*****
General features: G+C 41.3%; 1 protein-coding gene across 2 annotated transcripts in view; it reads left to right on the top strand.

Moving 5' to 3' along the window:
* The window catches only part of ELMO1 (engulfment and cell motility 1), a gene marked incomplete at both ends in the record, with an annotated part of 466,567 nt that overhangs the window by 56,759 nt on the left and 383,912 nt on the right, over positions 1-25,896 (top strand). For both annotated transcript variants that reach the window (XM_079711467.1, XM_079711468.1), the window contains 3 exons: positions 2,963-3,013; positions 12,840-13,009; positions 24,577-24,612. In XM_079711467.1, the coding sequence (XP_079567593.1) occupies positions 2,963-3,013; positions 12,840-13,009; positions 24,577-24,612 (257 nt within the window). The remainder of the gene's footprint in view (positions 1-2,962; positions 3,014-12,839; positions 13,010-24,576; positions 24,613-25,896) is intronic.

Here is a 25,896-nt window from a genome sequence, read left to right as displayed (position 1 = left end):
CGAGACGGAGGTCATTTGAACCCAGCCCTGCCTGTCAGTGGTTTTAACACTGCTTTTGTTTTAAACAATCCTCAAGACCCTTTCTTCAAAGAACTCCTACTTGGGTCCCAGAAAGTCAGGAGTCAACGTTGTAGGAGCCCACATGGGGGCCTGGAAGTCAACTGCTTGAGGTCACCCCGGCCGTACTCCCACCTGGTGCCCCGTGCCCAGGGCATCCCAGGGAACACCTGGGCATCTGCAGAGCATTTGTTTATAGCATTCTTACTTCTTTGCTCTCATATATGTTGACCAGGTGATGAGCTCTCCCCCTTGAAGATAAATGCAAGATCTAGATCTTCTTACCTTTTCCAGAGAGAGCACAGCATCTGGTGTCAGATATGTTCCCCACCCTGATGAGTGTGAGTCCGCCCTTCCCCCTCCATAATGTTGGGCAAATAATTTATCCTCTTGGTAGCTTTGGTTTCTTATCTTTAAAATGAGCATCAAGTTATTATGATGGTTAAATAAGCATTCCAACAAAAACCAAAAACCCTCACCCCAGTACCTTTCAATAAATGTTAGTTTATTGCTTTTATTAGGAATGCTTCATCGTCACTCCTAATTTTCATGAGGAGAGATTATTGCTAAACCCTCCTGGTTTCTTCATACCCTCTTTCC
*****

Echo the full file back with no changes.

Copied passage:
General features: G+C 41.3%; 1 protein-coding gene across 2 annotated transcripts in view; it reads left to right on the top strand.

Moving 5' to 3' along the window:
* The window catches only part of ELMO1 (engulfment and cell motility 1), a gene marked incomplete at both ends in the record, with an annotated part of 466,567 nt that overhangs the window by 56,759 nt on the left and 383,912 nt on the right, over positions 1-25,896 (top strand). For both annotated transcript variants that reach the window (XM_079711467.1, XM_079711468.1), the window contains 3 exons: positions 2,963-3,013; positions 12,840-13,009; positions 24,577-24,612. In XM_079711467.1, the coding sequence (XP_079567593.1) occupies positions 2,963-3,013; positions 12,840-13,009; positions 24,577-24,612 (257 nt within the window). The remainder of the gene's footprint in view (positions 1-2,962; positions 3,014-12,839; positions 13,010-24,576; positions 24,613-25,896) is intronic.

Here is a 25,896-nt window from a genome sequence, read left to right as displayed (position 1 = left end):
CGAGACGGAGGTCATTTGAACCCAGCCCTGCCTGTCAGTGGTTTTAACACTGCTTTTGTTTTAAACAATCCTCAAGACCCTTTCTTCAAAGAACTCCTACTTGGGTCCCAGAAAGTCAGGAGTCAACGTTGTAGGAGCCCACATGGGGGCCTGGAAGTCAACTGCTTGAGGTCACCCCGGCCGTACTCCCACCTGGTGCCCCGTGCCCAGGGCATCCCAGGGAACACCTGGGCATCTGCAGAGCATTTGTTTATAGCATTCTTACTTCTTTGCTCTCATATATGTTGACCAGGTGATGAGCTCTCCCCCTTGAAGATAAATGCAAGATCTAGATCTTCTTACCTTTTCCAGAGAGAGCACAGCATCTGGTGTCAGATATGTTCCCCACCCTGATGAGTGTGAGTCCGCCCTTCCCCCTCCATAATGTTGGGCAAATAATTTATCCTCTTGGTAGCTTTGGTTTCTTATCTTTAAAATGAGCATCAAGTTATTATGATGGTTAAATAAGCATTCCAACAAAAACCAAAAACCCTCACCCCAGTACCTTTCAATAAATGTTAGTTTATTGCTTTTATTAGGAATGCTTCATCGTCACTCCTAATTTTCATGAGGAGAGATTATTGCTAAACCCTCCTGGTTTCTTCATACCCTCTTTCC